[Beowulf] IEEE 1588 (PTP) - a better cluster clock?

Patrick Ohly patrick.ohly at intel.com
Mon Aug 20 03:28:37 PDT 2007


I have some news about IEEE 1588 that look like they'll address some of
the concerns raised on this list about the use of multicasts for
communication: the next revision of the standard will have extensions
which allow to run PTP without multicasts or at least less of them.

The first change is that clients can ask their server for permission to
communicate via unicast. This alone would already avoid the situation
that the clients' multicast packets wake up all daemons on all nodes.
The master still has to receive and process all these packets.

The second change is that switches and routers can act as "peer-to-peer
transparent clocks". In that mode the network device responds to clients
connected to it directly instead of forwarding the clients' packets to
the master. This mode is both more accurate and more scalable.

The accuracy could also be improved if the switch/router act as
"end-to-end transparent clocks": in that mode they add the delay added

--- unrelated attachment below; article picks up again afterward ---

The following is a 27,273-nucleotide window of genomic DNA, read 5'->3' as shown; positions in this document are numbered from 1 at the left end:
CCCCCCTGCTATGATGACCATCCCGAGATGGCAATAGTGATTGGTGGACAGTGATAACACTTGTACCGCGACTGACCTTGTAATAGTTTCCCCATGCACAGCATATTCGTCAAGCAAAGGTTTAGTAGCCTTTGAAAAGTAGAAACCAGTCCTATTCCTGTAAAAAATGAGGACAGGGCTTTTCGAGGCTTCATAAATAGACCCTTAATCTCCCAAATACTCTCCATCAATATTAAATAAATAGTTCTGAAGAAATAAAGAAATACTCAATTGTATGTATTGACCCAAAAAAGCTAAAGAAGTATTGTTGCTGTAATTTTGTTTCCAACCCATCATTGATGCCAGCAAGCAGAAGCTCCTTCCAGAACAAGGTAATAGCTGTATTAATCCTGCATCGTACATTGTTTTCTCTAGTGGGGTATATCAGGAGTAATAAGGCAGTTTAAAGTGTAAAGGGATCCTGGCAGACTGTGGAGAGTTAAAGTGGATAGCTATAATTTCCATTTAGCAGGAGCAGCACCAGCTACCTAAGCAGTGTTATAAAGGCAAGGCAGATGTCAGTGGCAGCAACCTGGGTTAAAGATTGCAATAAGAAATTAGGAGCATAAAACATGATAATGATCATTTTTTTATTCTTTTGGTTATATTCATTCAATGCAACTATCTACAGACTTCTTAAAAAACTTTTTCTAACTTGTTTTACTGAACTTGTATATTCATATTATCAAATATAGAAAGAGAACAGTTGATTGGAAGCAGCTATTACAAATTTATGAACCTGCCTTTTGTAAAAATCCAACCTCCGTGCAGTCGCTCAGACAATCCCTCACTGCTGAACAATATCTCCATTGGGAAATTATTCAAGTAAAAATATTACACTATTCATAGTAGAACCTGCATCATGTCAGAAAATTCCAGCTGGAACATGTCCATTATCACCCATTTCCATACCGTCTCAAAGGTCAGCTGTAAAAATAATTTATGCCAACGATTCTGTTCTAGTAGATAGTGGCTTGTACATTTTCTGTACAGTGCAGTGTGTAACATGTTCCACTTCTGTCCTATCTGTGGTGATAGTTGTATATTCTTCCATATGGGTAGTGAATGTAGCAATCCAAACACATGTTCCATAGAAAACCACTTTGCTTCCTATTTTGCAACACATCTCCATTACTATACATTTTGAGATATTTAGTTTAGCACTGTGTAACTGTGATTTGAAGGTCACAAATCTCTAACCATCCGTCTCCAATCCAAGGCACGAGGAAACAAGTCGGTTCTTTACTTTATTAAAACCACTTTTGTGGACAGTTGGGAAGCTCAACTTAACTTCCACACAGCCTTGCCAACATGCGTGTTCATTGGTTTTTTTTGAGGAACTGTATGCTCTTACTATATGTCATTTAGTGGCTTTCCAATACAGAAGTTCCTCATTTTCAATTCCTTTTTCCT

by their own processing to a field in the outgoing message, but all
packets still need to be transmitted between clients and master.

I've heard that at least one vendor will improve IEEE 1588 support in
his switches; I'm not sure whether this has been publicly announced, so
please excuse me for not saying which one. Instead I'd like to turn the
question around:
      * Which switches/routers are currently your preferred choice when
        building a cluster?
      * If for some reason your preferred choice is impossible, what is
        used instead and why?
      * Would good IEEE 1588 support influence the buying decision
        (probably too early to ask, but who knows, perhaps you are
        already excited about it and can't wait to add support for it to

Reply privately if you want to; I'll summarize the responses on the

Best Regards, Patrick Ohly

The content of this message is my personal opinion only and although
I am an employee of Intel, the statements I make here in no way
represent Intel's position on the issue, nor am I authorized to speak
on behalf of Intel on this matter.

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